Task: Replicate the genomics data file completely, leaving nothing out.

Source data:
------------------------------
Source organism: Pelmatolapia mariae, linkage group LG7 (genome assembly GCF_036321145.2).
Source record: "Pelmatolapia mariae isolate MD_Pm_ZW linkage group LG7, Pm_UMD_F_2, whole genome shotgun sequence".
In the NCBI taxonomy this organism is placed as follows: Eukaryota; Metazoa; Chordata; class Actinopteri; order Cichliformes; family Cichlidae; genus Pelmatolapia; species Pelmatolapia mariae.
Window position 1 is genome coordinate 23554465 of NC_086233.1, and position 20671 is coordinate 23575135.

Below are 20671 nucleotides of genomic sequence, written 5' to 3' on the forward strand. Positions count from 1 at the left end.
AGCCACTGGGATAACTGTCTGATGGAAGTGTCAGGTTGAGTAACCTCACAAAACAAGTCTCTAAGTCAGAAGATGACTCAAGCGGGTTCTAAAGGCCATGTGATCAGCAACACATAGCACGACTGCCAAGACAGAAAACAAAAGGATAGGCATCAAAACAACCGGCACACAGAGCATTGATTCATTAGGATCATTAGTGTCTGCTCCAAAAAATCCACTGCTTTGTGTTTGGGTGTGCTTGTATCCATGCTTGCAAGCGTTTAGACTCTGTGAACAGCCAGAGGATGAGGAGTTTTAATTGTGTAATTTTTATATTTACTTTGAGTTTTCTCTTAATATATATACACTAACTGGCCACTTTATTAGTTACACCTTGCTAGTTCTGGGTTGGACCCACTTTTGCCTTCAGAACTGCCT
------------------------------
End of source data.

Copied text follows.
Source organism: Pelmatolapia mariae, linkage group LG7 (genome assembly GCF_036321145.2).
Source record: "Pelmatolapia mariae isolate MD_Pm_ZW linkage group LG7, Pm_UMD_F_2, whole genome shotgun sequence".
In the NCBI taxonomy this organism is placed as follows: Eukaryota; Metazoa; Chordata; class Actinopteri; order Cichliformes; family Cichlidae; genus Pelmatolapia; species Pelmatolapia mariae.
Window position 1 is genome coordinate 23554465 of NC_086233.1, and position 20671 is coordinate 23575135.

Below are 20671 nucleotides of genomic sequence, written 5' to 3' on the forward strand. Positions count from 1 at the left end.
AGCCACTGGGATAACTGTCTGATGGAAGTGTCAGGTTGAGTAACCTCACAAAACAAGTCTCTAAGTCAGAAGATGACTCAAGCGGGTTCTAAAGGCCATGTGATCAGCAACACATAGCACGACTGCCAAGACAGAAAACAAAAGGATAGGCATCAAAACAACCGGCACACAGAGCATTGATTCATTAGGATCATTAGTGTCTGCTCCAAAAAATCCACTGCTTTGTGTTTGGGTGTGCTTGTATCCATGCTTGCAAGCGTTTAGACTCTGTGAACAGCCAGAGGATGAGGAGTTTTAATTGTGTAATTTTTATATTTACTTTGAGTTTTCTCTTAATATATATACACTAACTGGCCACTTTATTAGTTACACCTTGCTAGTTCTGGGTTGGACCCACTTTTGCCTTCAGAACTGCCT